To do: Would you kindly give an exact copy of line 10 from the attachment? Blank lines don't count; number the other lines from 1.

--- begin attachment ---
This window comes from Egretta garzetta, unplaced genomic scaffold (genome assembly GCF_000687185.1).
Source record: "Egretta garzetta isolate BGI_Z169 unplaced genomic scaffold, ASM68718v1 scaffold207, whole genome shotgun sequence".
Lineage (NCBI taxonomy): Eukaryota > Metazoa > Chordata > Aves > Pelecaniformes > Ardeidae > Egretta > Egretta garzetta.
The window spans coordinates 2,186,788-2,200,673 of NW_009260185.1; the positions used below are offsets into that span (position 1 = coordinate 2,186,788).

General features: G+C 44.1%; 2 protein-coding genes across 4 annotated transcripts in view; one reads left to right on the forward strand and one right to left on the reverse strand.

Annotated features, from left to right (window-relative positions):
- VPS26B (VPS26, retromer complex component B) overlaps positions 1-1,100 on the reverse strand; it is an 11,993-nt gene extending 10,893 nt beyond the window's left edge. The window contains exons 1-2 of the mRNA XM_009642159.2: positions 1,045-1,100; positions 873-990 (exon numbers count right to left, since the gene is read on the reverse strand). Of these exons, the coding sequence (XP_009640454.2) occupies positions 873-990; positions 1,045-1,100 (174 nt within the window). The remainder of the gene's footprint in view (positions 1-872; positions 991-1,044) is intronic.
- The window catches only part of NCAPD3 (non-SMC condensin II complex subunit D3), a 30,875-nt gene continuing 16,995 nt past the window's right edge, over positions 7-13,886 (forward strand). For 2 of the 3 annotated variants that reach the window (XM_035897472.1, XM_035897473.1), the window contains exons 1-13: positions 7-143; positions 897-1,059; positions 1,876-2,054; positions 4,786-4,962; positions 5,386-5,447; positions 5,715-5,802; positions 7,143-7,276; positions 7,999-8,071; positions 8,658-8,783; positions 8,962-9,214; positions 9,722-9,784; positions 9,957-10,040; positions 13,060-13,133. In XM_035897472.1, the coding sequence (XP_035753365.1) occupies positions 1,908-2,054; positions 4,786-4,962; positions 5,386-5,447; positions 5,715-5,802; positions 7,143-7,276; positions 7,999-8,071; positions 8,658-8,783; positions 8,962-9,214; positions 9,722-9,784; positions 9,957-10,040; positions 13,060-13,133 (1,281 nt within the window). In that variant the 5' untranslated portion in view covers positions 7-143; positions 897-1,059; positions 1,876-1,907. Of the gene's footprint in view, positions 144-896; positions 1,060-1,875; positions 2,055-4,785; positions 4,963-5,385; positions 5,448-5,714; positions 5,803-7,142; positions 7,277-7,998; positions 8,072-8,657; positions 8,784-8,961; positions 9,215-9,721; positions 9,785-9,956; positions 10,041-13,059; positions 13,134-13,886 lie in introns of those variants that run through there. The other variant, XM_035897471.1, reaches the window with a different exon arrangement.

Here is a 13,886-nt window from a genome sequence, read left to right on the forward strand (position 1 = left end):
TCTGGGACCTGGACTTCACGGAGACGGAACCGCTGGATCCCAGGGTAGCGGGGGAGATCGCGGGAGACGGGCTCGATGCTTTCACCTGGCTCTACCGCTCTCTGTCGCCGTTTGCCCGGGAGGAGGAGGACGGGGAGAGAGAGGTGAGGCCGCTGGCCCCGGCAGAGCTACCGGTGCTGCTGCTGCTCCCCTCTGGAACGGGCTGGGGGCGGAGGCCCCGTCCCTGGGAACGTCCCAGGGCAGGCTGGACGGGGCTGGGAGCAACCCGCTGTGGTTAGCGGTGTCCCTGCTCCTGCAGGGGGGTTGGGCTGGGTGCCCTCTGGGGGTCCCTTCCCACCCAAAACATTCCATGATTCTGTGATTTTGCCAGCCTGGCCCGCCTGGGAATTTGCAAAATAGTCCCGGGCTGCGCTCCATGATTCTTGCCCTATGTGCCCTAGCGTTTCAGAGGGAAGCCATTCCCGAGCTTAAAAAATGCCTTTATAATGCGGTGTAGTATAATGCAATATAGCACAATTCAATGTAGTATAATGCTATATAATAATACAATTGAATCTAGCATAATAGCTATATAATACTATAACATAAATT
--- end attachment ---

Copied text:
TCTGGGACCTGGACTTCACGGAGACGGAACCGCTGGATCCCAGGGTAGCGGGGGAGATCGCGGGAGACGGGCTCGATGCTTTCACCTGGCTCTACCGCTCTCTGTCGCCGTTTGCCCGGGAGGAGGAGGACGGGGAGAGAGAGGTGAGGCCGCTGGCCCCGGCAGAGCTACCGGTGCTGCTGCTGCTCCCCTCTGGAACGGGCTGGGGGCGGAGGCCCCGTCCCTGGGAACGTCCCAGGGCAGGCTGGACGGGGCTGGGAGCAACCCGCTGTGGTTAGCGGTGTCCCTGCTCCTGCAGGGGGGTTGGGCTGGGTGCCCTCTGGGGGTCCCTTCCCACCCAAAACATTCCATGATTCTGTGATTTTGCCAGCCTGGCCCGCCTGGGAATTTGCAAAATAGTCCCGGGCTGCGCTCCATGATTCTTGCCCTATGTGCCCTAGCGTTTCAGAGGGAAGCCATTCCCGAGCTTAAAAAATGCCTTTATAATGCGGTGTAGTATAATGCAATATAGCACAATTCAATGTAGTATAATGCTATATAATAATACAATTGAATCTAGCATAATAGCTATATAATACTATAACATAAATT